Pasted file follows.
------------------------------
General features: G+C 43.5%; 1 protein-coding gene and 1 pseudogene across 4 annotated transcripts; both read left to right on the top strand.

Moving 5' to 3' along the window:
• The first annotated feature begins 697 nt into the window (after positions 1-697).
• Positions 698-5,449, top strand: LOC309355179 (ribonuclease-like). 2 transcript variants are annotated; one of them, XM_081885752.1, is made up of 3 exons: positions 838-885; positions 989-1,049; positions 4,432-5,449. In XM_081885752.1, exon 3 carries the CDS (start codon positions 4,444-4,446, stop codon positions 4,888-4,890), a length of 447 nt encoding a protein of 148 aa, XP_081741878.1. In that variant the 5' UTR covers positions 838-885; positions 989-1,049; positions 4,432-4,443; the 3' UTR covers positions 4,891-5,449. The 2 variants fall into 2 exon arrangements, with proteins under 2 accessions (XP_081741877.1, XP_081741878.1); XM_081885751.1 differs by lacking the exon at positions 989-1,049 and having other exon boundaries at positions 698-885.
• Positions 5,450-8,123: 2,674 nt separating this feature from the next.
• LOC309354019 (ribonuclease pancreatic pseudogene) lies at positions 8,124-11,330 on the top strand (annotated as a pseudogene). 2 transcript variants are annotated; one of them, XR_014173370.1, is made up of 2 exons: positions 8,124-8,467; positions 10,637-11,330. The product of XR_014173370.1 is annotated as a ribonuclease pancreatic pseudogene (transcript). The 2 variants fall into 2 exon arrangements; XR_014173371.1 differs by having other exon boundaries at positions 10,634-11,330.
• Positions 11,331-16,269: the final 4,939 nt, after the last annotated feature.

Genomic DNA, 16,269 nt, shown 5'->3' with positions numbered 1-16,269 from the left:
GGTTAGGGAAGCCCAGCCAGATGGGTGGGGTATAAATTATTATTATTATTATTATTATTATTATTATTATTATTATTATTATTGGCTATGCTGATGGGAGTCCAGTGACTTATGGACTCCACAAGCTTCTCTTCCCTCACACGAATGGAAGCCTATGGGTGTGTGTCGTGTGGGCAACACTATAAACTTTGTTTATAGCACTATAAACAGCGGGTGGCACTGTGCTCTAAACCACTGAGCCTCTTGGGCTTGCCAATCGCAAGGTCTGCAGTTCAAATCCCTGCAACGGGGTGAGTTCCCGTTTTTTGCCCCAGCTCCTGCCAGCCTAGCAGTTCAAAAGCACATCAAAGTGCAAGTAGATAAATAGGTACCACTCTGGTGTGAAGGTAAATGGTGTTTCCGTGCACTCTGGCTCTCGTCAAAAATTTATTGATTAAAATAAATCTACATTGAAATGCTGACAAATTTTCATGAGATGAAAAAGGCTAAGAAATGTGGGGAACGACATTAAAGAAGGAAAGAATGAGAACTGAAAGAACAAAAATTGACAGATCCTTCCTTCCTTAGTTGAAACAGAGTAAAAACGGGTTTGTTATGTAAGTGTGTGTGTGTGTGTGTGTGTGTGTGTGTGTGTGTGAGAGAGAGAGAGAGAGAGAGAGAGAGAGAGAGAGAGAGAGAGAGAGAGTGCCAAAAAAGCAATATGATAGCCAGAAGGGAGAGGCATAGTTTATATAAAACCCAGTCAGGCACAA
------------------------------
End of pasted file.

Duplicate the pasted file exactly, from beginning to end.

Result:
General features: G+C 43.5%; 1 protein-coding gene and 1 pseudogene across 4 annotated transcripts; both read left to right on the top strand.

Moving 5' to 3' along the window:
• The first annotated feature begins 697 nt into the window (after positions 1-697).
• Positions 698-5,449, top strand: LOC309355179 (ribonuclease-like). 2 transcript variants are annotated; one of them, XM_081885752.1, is made up of 3 exons: positions 838-885; positions 989-1,049; positions 4,432-5,449. In XM_081885752.1, exon 3 carries the CDS (start codon positions 4,444-4,446, stop codon positions 4,888-4,890), a length of 447 nt encoding a protein of 148 aa, XP_081741878.1. In that variant the 5' UTR covers positions 838-885; positions 989-1,049; positions 4,432-4,443; the 3' UTR covers positions 4,891-5,449. The 2 variants fall into 2 exon arrangements, with proteins under 2 accessions (XP_081741877.1, XP_081741878.1); XM_081885751.1 differs by lacking the exon at positions 989-1,049 and having other exon boundaries at positions 698-885.
• Positions 5,450-8,123: 2,674 nt separating this feature from the next.
• LOC309354019 (ribonuclease pancreatic pseudogene) lies at positions 8,124-11,330 on the top strand (annotated as a pseudogene). 2 transcript variants are annotated; one of them, XR_014173370.1, is made up of 2 exons: positions 8,124-8,467; positions 10,637-11,330. The product of XR_014173370.1 is annotated as a ribonuclease pancreatic pseudogene (transcript). The 2 variants fall into 2 exon arrangements; XR_014173371.1 differs by having other exon boundaries at positions 10,634-11,330.
• Positions 11,331-16,269: the final 4,939 nt, after the last annotated feature.

Genomic DNA, 16,269 nt, shown 5'->3' with positions numbered 1-16,269 from the left:
GGTTAGGGAAGCCCAGCCAGATGGGTGGGGTATAAATTATTATTATTATTATTATTATTATTATTATTATTATTATTATTATTGGCTATGCTGATGGGAGTCCAGTGACTTATGGACTCCACAAGCTTCTCTTCCCTCACACGAATGGAAGCCTATGGGTGTGTGTCGTGTGGGCAACACTATAAACTTTGTTTATAGCACTATAAACAGCGGGTGGCACTGTGCTCTAAACCACTGAGCCTCTTGGGCTTGCCAATCGCAAGGTCTGCAGTTCAAATCCCTGCAACGGGGTGAGTTCCCGTTTTTTGCCCCAGCTCCTGCCAGCCTAGCAGTTCAAAAGCACATCAAAGTGCAAGTAGATAAATAGGTACCACTCTGGTGTGAAGGTAAATGGTGTTTCCGTGCACTCTGGCTCTCGTCAAAAATTTATTGATTAAAATAAATCTACATTGAAATGCTGACAAATTTTCATGAGATGAAAAAGGCTAAGAAATGTGGGGAACGACATTAAAGAAGGAAAGAATGAGAACTGAAAGAACAAAAATTGACAGATCCTTCCTTCCTTAGTTGAAACAGAGTAAAAACGGGTTTGTTATGTAAGTGTGTGTGTGTGTGTGTGTGTGTGTGTGTGTGTGTGAGAGAGAGAGAGAGAGAGAGAGAGAGAGAGAGAGAGAGAGAGAGAGAGTGCCAAAAAAGCAATATGATAGCCAGAAGGGAGAGGCATAGTTTATATAAAACCCAGTCAGGCACAA